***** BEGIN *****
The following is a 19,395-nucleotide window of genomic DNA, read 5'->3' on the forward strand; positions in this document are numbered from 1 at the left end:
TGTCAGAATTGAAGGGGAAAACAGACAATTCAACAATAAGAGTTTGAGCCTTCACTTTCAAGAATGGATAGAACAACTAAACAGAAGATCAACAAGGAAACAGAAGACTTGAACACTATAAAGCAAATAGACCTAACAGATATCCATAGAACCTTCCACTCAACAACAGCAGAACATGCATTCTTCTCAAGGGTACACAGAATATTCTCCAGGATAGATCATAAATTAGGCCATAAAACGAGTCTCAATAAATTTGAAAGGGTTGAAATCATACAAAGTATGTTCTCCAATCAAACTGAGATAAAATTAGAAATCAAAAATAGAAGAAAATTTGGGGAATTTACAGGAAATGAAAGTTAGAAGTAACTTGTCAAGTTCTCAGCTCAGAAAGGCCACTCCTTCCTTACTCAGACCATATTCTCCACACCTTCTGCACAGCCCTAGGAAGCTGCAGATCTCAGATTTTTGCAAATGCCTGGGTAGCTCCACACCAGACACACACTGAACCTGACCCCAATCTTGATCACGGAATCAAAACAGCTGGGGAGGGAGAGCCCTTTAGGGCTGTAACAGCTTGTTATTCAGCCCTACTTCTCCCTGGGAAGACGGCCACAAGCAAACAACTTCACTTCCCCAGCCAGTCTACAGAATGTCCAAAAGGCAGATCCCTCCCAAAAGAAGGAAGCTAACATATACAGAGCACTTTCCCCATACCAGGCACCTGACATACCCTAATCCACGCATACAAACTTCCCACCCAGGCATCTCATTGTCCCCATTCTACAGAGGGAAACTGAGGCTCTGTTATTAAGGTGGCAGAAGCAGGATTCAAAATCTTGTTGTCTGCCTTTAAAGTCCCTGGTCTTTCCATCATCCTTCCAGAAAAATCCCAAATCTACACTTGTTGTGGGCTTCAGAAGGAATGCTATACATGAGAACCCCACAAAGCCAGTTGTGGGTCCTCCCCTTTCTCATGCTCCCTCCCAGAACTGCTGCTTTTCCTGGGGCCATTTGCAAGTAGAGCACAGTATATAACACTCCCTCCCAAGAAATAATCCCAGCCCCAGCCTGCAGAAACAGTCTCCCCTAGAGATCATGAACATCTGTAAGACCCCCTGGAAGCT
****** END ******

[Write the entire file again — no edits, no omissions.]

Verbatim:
The following is a 19,395-nucleotide window of genomic DNA, read 5'->3' on the forward strand; positions in this document are numbered from 1 at the left end:
TGTCAGAATTGAAGGGGAAAACAGACAATTCAACAATAAGAGTTTGAGCCTTCACTTTCAAGAATGGATAGAACAACTAAACAGAAGATCAACAAGGAAACAGAAGACTTGAACACTATAAAGCAAATAGACCTAACAGATATCCATAGAACCTTCCACTCAACAACAGCAGAACATGCATTCTTCTCAAGGGTACACAGAATATTCTCCAGGATAGATCATAAATTAGGCCATAAAACGAGTCTCAATAAATTTGAAAGGGTTGAAATCATACAAAGTATGTTCTCCAATCAAACTGAGATAAAATTAGAAATCAAAAATAGAAGAAAATTTGGGGAATTTACAGGAAATGAAAGTTAGAAGTAACTTGTCAAGTTCTCAGCTCAGAAAGGCCACTCCTTCCTTACTCAGACCATATTCTCCACACCTTCTGCACAGCCCTAGGAAGCTGCAGATCTCAGATTTTTGCAAATGCCTGGGTAGCTCCACACCAGACACACACTGAACCTGACCCCAATCTTGATCACGGAATCAAAACAGCTGGGGAGGGAGAGCCCTTTAGGGCTGTAACAGCTTGTTATTCAGCCCTACTTCTCCCTGGGAAGACGGCCACAAGCAAACAACTTCACTTCCCCAGCCAGTCTACAGAATGTCCAAAAGGCAGATCCCTCCCAAAAGAAGGAAGCTAACATATACAGAGCACTTTCCCCATACCAGGCACCTGACATACCCTAATCCACGCATACAAACTTCCCACCCAGGCATCTCATTGTCCCCATTCTACAGAGGGAAACTGAGGCTCTGTTATTAAGGTGGCAGAAGCAGGATTCAAAATCTTGTTGTCTGCCTTTAAAGTCCCTGGTCTTTCCATCATCCTTCCAGAAAAATCCCAAATCTACACTTGTTGTGGGCTTCAGAAGGAATGCTATACATGAGAACCCCACAAAGCCAGTTGTGGGTCCTCCCCTTTCTCATGCTCCCTCCCAGAACTGCTGCTTTTCCTGGGGCCATTTGCAAGTAGAGCACAGTATATAACACTCCCTCCCAAGAAATAATCCCAGCCCCAGCCTGCAGAAACAGTCTCCCCTAGAGATCATGAACATCTGTAAGACCCCCTGGAAGCT